With the tearing down of the Plaza bar on Jinja road a part of my life definitely ended. I’m silly like that. A bar can come to mean that much to me. There was (and still is) City Springs across the road but what was City Springs without Plaza bar? So I never went back there either.

You see Plaza bar was not just a bar. Not for me at least. I first came into Plaza bar in 2002, a Saturday afternoon, just after four. I was on the run. Study my bar entrances if you ever have the chance. No one saunters more coolly into a bar than I do. From my nonchalant entrance no one could have guessed a girl with literal fang incisors was after me.

With job hopes clanging after my weary feet like weights, I had not seen her until it was too late chatting with a friend in front of a boutique on Plaza house, Jinja road. Alright, alright so she was supposed to be my girlfriend. But that was come night hours after several beers. Not one of my friends knew about her. And now here she was, plump arms wide open for me with fangs obscuring her smile!

As experience had taught me, I met only one friend of hers and she was enough to later be responsible for me fleeing another girl’s room in Kikoni pursued by this Fang Fang. I have had some ugly girlfriends (and one day I’ll make a photo essay of them) but with Fang Fang even a warthog would have been outraged to be compared to her. So when she introduced me to her friend friesian Felister as her man, I was wilting as I tried not to show becoming Mr. Warthog was disgusting. In fair exchange I got a warm hug from juggy Felister that would have made me stay and chat had not Fangy winked suggestively at me. I did not want people to know we were doing such things! So I treaded on a reputation.

Quick thinking, I said that I had come to buy cigarettes for Ernest who was around the corner in a car. Yes, that Ernest. Would right away be back. No bat out of hell could have run for it as fast as I did when she let me out of her sight. I decided I would be going back to Plaza bar definitely when I remained hidden in one of their toilet cubicles for an hour without becoming nauseous for so clean were they. And because no one in that bar had been rugby football rude to rattle me out. My kind of people!

Plaza bar became a Saturday tradition for me. understands why that balcony facing the railway headquarters meant so much to me. It was not until Plaza bar that a Larkinesque mad genius won me over to some points of view. Plaza was the bar on a Friday evening where I first sat down to take in the enormity of purchasing my first mobile phone staring this green gleaming face wonder rapt before I sent out my first incomprehensible SMSes. In Plaza bar watching her eat pork, I fell out of love with M after three years of storming an impregnable fortress and she fell in love with me but what could we do, she’s lesbian. Feeling out of place in teenies hub DV.8, with a friend we took Plaza bar as a last resort and totally by chance watched our first Obsessions show getting upclose and personal treatment because the crowd was small but passionate and I learned a new fragrance off a dancer who’ll remain nameless but the fragrance named, Razac. I left Plaza bar at 12:30AM on the last day when I knew for sure I would never be a Makerere University student again and I remember my mentor walking me from Plaza bar through the still center of Kampala, down tree crouching Kyagwe road, through ghostly Old Kampala talking less and less and communicating more and more until reaching me the gate of my parents’ house where when he tried to say bye a sob escaped from his throat. Before I came to work where I’m now, I came every day of the week before to Plaza bar and two days after Plaza bar closed down forever. I could never go back.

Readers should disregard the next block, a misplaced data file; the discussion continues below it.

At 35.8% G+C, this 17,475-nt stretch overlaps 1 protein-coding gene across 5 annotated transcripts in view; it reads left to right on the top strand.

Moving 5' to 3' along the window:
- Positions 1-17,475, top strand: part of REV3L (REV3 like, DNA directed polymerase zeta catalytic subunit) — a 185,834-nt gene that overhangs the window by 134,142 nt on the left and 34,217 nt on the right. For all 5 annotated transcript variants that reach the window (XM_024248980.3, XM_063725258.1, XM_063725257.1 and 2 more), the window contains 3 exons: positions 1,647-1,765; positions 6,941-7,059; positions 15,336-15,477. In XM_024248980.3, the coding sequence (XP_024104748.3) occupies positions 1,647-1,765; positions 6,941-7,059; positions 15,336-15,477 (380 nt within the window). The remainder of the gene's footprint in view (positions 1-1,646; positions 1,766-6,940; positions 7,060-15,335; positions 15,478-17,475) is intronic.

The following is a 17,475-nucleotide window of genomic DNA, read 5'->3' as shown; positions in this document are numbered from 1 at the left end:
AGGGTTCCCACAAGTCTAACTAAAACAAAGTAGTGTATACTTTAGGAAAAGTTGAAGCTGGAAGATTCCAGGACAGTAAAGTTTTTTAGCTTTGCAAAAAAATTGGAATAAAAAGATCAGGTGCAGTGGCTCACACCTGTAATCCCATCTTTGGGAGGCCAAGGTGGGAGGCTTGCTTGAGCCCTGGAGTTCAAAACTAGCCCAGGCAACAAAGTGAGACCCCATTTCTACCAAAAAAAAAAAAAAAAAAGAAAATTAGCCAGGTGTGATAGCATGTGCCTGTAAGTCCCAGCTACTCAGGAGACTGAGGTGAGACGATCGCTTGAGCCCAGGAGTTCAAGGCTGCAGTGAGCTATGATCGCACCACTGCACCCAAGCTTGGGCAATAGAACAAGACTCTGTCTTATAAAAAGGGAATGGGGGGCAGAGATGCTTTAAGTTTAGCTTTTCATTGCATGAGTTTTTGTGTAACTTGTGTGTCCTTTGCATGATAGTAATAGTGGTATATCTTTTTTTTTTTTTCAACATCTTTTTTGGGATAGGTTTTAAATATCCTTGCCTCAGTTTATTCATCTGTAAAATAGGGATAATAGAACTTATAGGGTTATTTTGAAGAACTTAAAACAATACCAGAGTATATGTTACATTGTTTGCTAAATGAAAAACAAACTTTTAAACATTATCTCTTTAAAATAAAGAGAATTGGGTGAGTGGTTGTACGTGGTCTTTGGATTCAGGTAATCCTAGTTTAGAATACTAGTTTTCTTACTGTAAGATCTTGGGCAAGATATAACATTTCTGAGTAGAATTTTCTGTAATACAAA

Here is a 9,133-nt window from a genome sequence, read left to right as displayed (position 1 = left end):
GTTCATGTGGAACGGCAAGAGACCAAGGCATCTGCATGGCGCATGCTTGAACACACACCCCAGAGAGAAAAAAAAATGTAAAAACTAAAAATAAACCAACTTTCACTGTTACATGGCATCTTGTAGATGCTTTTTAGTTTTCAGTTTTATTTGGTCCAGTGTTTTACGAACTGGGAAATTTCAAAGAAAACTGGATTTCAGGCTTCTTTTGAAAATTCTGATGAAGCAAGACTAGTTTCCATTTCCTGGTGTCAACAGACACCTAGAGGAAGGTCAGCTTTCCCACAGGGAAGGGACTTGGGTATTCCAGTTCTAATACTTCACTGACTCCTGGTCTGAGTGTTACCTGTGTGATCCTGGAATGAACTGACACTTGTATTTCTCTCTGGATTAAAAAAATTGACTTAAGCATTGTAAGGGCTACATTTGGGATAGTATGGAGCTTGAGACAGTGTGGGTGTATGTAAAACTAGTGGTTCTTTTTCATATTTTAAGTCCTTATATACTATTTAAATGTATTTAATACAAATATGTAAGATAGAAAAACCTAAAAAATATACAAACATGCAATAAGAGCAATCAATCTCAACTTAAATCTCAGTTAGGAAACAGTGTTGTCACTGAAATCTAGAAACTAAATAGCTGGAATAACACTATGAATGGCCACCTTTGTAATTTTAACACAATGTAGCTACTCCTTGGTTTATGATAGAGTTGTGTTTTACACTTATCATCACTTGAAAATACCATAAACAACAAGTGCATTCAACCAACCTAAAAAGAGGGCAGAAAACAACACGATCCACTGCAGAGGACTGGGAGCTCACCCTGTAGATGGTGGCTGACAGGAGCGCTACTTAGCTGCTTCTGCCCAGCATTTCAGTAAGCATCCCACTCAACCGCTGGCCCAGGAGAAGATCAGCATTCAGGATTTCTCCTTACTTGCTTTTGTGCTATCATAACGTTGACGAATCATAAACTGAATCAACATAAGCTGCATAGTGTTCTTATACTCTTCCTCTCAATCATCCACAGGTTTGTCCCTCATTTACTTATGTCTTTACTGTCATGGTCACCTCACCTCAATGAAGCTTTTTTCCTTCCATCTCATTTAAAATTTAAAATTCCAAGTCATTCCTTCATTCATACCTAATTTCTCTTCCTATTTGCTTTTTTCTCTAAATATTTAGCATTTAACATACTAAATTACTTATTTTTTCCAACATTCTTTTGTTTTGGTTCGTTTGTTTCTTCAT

I have lost a lot of things in 2005 and I did not think I would ever love a bar again. But on Monday 7:49PM, I went into the Pub on Dewinton road and I fell instantly in love with the Pub. But you know this really should be back at

Tuesday, December 06, 2005

just who the fuck(!) is james spader?

For the last two weeks or so I seem to have been watching films with an actor I had never been aware of. Not planned, maybe it was unconsciously. Every time I went to my new DVD library find on Dastur street I seemed always to come away with a film that somehow had this actor who was not center stage in the film but I couldn’t quite stop looking at him from the corner of my eye.

This 1960 Boston child is the American Hugh Grant. Spader may display less obvious charm of the sweet ladies man type in the cheesy romantic way but he possesses something in oodles Grant’s film persona never had which is why Grant as the villain in Bridget Jones’ Diaries is hard to believe. Spader has the dark forces on his side. He is perversion on the screen. The dark prince of sexual fantasies. At least in the two movies. Crash, the other week; and this week, The Secretary.